7:45 - 8:00 a.m. Breakfast
8:00 - 9:00 a.m. Meeting
7:45 - 8:00 a.m. Breakfast
8:00 - 9:00 a.m. Meeting
Please join Secretary Mabus to discuss the U.S. Navy and Marine Corps, their role in efforts around the world, and the Navy's alternative energy programs.
The Home Box Office History Makers Series focuses particular attention on the contributions made by a prominent individual at a critical juncture in international relations. Recent speakers in the series include Kenneth Duberstein, Jay Garner, and Martin Indyk.
The Home Box Office History Makers Series focuses particular attention on the contributions made by a prominent individual at a critical juncture in U.S. foreign policy or at noteworthy moments in recent history. Past speakers in this series include Ehud Barak, Madeleine Albright, Zbigniew Brzezinski, and Lakhdar Brahimi.
5:30 - 6:00 p.m. Reception
6:00 - 7:00 p.m. Meeting
President Obama was wise to replace General Stanley McChrystal as Afghan commander, but he should now mount a thorough review of the costly and uncertain nation-building policy in Afghanistan, writes CFR President Richard N. Haass.
Gary G. Sick, a prominent expert on Iran, worked with Robert M. Gates in the White House during the Ford and Carter administrations. He says the nomination of Gates to replace Donald M. Rumsfeld as secretary of defense marks a moment of “real change” for the administration of George W. Bush.
Retired Marine Lieut. Gen. Bernard E. Trainor, who has coauthored a book on the planning for the Iraq war, says that departing Secretary of Defense Donald M. Rumsfeld will probably leave a “negative legacy” as a result of his insistence on refusing military requests to plan adequately for the chaos that arose in Iraq.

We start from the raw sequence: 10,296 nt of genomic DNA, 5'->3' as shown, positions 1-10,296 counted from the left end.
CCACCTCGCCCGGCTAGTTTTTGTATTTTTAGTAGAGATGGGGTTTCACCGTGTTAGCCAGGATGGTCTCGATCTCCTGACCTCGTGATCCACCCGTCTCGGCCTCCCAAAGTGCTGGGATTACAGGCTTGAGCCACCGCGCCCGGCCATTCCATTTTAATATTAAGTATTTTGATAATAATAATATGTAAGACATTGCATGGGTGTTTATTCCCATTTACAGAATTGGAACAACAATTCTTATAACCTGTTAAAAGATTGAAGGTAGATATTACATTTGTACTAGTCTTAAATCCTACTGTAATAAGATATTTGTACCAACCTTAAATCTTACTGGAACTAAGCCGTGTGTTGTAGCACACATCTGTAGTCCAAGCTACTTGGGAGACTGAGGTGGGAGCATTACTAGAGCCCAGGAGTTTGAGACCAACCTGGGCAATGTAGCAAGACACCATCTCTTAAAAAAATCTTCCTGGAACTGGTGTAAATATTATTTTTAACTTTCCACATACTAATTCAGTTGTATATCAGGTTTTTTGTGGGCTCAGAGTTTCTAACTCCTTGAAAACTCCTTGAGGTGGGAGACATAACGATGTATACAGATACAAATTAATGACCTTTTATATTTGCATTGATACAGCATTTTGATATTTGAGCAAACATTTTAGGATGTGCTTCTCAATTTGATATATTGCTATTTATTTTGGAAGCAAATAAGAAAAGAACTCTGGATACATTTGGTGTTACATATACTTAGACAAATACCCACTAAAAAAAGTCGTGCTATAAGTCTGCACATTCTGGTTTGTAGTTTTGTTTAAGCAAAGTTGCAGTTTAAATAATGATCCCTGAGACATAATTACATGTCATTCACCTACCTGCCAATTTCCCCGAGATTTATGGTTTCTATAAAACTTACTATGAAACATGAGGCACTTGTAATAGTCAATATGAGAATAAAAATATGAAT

Leslie H. Gelb, president emeritus of CFR, and a former Pentagon and State Department official in the Johnson and Carter administrations, says the public criticism of Secretary of Defense Donald M. Rumsfeld by some retired senior military officers is due to their unhappiness "that they didn't speak up earlier, speak up while they were on the job."
"Suleimani took command of the Quds Force fifteen years ago, and has sought to reshape the Middle East in Iran's favor: assassinating rivals, arming allies, and directing a network of militant groups that killed hundreds of Americans in Iraq. And yet he has remained mostly invisible to the outside world. 'Suleimani is the single most powerful operative in the Middle East today,' a former C.I.A. officer in Iraq, told me, 'and no one's ever heard of him.'"
David Ignatius says in looking at a possible nomination of Chuck Hagel for secretary of defense, the issue for the White House "is whether Hagel would be the best manager during an important inflection point in Pentagon history."
Bob Gates never thought he'd be Barack Obama's defense secretary. Now, in an exclusive interview, the most revolutionary Pentagon leader since Robert McNamara tells FP why he said yes, when he'll get out of Washington, and what legacy he hopes to leave behind.